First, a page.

When a person has debts that are outstanding and delinquent with a creditor, he always runs the risk that he will become the target of a lawsuit seeking collection of these debts. In such a case, the person, if found guilty of owing the money, may become the object of more aggressive attempts to collect the money that he owes. This can include wage garnishment. However, garnishing a prepaid credit card would be difficult.
Garnishment is the diversion of a debtor's income stream to the creditor to whom he owes money. Garnishments are not generally applied with the debtor's permission but are placed at the request of a creditor. Garnishments must be applied to a source of income for the debtor, such as a paycheck, not to an asset or a bank account.
Prepaid Credit Card
A prepaid credit card is actually not a credit card but a debit card linked to a bank account. However, unlike a regular debit card that is linked to its holder's checking account, a prepaid credit card is linked to a special account to which the card's owner cannot deposit money, only withdraw it. Often, these credit cards will be given to individuals by retailers or other companies as a refund or gift card.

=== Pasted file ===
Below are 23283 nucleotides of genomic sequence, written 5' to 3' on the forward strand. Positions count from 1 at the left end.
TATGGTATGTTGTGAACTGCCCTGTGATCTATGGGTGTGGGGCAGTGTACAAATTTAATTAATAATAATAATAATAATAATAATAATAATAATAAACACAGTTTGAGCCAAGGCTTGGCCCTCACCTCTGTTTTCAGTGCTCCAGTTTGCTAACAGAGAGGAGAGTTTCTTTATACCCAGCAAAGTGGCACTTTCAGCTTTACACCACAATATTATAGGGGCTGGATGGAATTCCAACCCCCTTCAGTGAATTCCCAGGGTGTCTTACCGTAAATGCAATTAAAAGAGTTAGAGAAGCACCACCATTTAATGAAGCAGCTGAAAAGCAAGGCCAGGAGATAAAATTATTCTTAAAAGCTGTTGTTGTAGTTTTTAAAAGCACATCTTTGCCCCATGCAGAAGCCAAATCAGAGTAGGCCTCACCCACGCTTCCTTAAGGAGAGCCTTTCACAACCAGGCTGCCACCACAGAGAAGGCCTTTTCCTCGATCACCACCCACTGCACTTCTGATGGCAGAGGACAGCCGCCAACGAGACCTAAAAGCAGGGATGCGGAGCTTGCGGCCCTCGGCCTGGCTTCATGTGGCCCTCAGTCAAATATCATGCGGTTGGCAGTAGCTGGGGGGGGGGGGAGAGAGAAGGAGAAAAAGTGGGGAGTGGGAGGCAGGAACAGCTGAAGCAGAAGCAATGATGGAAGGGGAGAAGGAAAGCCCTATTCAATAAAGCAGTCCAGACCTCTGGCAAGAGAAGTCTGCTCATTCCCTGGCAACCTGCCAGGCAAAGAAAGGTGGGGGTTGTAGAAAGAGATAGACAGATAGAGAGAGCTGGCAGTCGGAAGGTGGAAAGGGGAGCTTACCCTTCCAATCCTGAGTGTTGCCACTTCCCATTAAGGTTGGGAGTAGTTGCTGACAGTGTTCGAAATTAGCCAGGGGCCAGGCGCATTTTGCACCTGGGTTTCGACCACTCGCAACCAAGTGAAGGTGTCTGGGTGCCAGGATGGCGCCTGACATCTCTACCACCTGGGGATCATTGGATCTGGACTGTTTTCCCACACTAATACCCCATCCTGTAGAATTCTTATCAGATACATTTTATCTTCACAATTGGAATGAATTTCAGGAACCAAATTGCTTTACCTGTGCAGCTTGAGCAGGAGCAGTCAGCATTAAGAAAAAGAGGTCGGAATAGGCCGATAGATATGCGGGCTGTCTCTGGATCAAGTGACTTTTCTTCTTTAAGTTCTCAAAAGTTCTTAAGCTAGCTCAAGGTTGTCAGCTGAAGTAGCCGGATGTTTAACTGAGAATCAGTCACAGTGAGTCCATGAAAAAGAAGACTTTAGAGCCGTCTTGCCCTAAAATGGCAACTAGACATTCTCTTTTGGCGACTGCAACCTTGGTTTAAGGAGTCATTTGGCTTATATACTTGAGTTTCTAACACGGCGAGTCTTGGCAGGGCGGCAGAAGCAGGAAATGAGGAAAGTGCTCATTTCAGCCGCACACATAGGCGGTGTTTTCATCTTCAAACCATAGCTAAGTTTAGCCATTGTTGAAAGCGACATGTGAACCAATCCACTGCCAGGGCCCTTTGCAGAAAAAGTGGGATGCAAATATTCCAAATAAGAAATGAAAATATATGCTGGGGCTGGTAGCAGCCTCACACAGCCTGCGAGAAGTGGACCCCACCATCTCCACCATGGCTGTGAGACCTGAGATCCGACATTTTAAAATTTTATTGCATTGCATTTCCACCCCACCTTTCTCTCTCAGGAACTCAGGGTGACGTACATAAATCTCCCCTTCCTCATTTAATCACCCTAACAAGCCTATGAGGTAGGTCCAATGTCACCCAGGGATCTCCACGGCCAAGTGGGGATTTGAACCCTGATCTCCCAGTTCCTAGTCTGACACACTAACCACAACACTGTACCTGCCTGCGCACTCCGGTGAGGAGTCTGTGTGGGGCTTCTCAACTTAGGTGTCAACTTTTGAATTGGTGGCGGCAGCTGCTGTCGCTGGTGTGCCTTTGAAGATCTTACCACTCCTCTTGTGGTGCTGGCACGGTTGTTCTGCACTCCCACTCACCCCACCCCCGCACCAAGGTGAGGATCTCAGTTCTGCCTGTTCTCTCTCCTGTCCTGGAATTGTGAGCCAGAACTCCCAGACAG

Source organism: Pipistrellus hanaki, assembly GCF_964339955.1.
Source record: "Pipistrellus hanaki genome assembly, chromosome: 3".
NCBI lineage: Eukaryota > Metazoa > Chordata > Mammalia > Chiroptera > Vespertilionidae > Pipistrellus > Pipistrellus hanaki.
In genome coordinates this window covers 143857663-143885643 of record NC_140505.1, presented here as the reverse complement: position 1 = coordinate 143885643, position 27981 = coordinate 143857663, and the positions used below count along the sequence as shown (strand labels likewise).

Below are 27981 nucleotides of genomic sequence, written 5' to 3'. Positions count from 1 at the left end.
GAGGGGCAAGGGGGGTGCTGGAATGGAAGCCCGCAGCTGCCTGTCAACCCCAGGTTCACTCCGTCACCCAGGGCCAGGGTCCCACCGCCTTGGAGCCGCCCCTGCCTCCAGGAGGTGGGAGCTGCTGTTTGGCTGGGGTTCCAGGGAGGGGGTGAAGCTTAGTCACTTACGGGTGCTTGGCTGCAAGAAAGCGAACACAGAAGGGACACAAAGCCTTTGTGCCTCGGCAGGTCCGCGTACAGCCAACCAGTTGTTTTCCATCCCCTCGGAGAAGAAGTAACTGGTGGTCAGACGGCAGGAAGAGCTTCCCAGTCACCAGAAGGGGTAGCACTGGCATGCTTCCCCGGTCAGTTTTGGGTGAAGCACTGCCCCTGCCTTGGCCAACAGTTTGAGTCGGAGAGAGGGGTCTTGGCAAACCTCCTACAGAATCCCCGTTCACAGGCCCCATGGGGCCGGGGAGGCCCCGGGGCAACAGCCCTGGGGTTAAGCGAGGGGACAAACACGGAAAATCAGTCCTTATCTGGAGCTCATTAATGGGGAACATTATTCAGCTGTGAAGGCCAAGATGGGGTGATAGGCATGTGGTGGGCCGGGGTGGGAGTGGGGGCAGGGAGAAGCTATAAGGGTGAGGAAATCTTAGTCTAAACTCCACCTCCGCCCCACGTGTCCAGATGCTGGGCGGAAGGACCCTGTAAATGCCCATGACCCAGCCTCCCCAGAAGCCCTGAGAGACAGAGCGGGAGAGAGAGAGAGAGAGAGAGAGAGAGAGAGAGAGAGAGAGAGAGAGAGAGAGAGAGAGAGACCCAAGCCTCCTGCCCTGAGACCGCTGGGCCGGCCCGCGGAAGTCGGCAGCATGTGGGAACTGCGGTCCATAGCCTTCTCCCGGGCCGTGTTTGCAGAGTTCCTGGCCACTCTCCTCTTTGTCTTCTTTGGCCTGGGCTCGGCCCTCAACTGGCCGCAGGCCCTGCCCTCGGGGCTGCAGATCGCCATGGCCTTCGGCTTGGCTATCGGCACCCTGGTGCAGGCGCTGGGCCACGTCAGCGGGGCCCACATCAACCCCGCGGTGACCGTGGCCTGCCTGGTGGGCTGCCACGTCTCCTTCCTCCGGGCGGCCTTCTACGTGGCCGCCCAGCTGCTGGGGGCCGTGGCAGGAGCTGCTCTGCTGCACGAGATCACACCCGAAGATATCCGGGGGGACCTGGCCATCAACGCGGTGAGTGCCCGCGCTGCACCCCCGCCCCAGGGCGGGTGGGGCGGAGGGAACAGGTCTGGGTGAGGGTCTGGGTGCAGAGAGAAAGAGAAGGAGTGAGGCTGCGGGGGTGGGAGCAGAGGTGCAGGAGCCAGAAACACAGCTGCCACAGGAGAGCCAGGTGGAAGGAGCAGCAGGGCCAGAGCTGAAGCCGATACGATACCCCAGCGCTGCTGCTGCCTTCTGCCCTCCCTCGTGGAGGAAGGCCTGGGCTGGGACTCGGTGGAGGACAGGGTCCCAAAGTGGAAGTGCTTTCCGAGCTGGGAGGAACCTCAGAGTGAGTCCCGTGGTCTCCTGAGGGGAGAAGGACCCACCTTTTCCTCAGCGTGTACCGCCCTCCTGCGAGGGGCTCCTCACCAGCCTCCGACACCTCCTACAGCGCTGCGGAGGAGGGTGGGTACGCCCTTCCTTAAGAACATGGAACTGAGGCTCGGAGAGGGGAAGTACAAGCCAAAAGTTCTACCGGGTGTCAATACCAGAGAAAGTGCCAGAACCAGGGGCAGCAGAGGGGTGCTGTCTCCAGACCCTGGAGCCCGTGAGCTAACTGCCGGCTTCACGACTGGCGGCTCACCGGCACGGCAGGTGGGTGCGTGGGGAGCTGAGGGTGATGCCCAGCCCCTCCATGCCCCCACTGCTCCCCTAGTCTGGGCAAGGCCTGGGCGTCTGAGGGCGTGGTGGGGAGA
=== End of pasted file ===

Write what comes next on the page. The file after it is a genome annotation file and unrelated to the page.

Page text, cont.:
It would be difficult for a creditor to garnish a prepaid credit card. This is because garnishments require that the creditor present the garnishment order to the person providing the debtor with income. Unless the creditor were able to anticipate the presentation of a prepaid creditor card to a debtor, he would not be able to serve the order on the card giver.
A prepaid credit card is linked to an account from which a person can withdraw money to make purchases. While a creditor cannot garnish a person's bank account, it can freeze it and divert money from it, with a judge's orders. Theoretically, if the account had enough money in it, the creditor could apply to have the prepaid credit card account seized.
Michael Wolfe has been writing and editing since 2005, with a background including both business and creative writing. He has worked as a reporter for a community newspaper in New York City and a federal policy newsletter in Washington, D.C. Wolfe holds a B.A. in art history and is a resident of Brooklyn, N.Y.